Biden says world democracies must unite on trade policy

President-elect Joe Biden said he has spoken to some world leaders in general terms about trade issues. PHOTO: AFP

WILMINGTON (AFP) - President-elect Joe Biden on Monday (Nov 16) said the United States must join forces with other world democracies to present a united front in global trade policy as a counterweight to China.

"The idea that we're poking our fingers in the eyes of our friends and embracing autocrats makes no sense to me," Mr Biden said in a press conference to discuss his economic plan.

He pledged to release details of his trade policy agenda on Jan 21 - the day after he takes office.

Outgoing US President Donald Trump used an aggressive trade policy against friend and foe alike, imposing tariffs on steel, aluminium and other goods from Canada, Mexico and the European Union, in addition to China.

"We need to be aligned with the other democracies... so that we can set the rules of the road instead of having China and others dictate outcomes because they are the only game in town," Mr Biden said.

The Trump administration eschewed multilateral organisations, and hamstrung the World Trade Organisation over claims it was unfair to the US, paralysing the dispute settlement body and blocking the naming of a new director general.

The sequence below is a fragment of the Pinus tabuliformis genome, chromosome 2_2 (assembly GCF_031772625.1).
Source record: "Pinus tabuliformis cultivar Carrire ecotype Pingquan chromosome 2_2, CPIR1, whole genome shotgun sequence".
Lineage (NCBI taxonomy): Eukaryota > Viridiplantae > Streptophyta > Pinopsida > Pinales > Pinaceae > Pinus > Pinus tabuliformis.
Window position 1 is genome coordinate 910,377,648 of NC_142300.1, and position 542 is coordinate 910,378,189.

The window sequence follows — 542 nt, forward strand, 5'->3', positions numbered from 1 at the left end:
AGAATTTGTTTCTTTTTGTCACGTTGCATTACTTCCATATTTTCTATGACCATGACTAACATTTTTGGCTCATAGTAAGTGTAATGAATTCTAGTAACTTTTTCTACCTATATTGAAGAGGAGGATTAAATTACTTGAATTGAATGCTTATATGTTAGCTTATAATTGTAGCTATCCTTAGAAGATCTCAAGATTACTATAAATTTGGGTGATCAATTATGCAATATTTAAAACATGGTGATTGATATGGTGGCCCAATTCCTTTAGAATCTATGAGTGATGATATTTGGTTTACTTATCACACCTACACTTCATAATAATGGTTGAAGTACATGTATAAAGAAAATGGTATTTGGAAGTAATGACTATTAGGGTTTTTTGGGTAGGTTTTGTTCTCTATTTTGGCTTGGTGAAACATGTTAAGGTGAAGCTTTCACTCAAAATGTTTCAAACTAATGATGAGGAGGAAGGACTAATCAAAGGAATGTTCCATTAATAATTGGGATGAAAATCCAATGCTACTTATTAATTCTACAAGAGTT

Mr Trump's rhetoric was generally more friendly towards Russia and North Korea, a pariah nation whose head of state nevertheless won two meetings with the US president.

Mr Biden said he has spoken to some world leaders in general terms about trade issues, but declined to get into specifics with them on what he might do - including whether he would join a new Asia-Pacific free trade pact - because "there is only one president at a time".

However, he said he will not pursue "punitive" trade policy, but rather aim to make American workers more competitive, and ensure labour and environmental leaders "are at the table in any trade deals we make".

Mr Biden also repeated his pledge to rejoin the World Health Organisation and the Paris climate accord, which Mr Trump walked away from.

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